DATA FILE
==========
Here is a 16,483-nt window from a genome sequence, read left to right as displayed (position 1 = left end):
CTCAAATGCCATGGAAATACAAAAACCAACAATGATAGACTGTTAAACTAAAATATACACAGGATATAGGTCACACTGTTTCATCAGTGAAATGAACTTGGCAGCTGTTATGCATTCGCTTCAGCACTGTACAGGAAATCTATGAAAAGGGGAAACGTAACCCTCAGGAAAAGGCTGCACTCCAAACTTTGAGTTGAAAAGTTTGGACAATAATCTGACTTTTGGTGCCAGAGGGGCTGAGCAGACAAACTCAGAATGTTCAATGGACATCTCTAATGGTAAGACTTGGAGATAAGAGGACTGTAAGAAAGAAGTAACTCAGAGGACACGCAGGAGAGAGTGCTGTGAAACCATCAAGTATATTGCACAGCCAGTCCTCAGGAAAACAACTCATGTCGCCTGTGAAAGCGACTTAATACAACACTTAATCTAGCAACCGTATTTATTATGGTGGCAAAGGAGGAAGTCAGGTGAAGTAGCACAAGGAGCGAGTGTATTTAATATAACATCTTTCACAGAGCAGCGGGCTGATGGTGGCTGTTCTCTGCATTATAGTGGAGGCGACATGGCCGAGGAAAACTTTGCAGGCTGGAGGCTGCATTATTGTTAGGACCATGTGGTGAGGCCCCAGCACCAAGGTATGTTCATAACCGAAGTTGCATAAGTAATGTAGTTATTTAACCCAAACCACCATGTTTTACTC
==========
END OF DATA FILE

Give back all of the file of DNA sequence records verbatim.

Here is a 16,483-nt window from a genome sequence, read left to right as displayed (position 1 = left end):
CTCAAATGCCATGGAAATACAAAAACCAACAATGATAGACTGTTAAACTAAAATATACACAGGATATAGGTCACACTGTTTCATCAGTGAAATGAACTTGGCAGCTGTTATGCATTCGCTTCAGCACTGTACAGGAAATCTATGAAAAGGGGAAACGTAACCCTCAGGAAAAGGCTGCACTCCAAACTTTGAGTTGAAAAGTTTGGACAATAATCTGACTTTTGGTGCCAGAGGGGCTGAGCAGACAAACTCAGAATGTTCAATGGACATCTCTAATGGTAAGACTTGGAGATAAGAGGACTGTAAGAAAGAAGTAACTCAGAGGACACGCAGGAGAGAGTGCTGTGAAACCATCAAGTATATTGCACAGCCAGTCCTCAGGAAAACAACTCATGTCGCCTGTGAAAGCGACTTAATACAACACTTAATCTAGCAACCGTATTTATTATGGTGGCAAAGGAGGAAGTCAGGTGAAGTAGCACAAGGAGCGAGTGTATTTAATATAACATCTTTCACAGAGCAGCGGGCTGATGGTGGCTGTTCTCTGCATTATAGTGGAGGCGACATGGCCGAGGAAAACTTTGCAGGCTGGAGGCTGCATTATTGTTAGGACCATGTGGTGAGGCCCCAGCACCAAGGTATGTTCATAACCGAAGTTGCATAAGTAATGTAGTTATTTAACCCAAACCACCATGTTTTACTC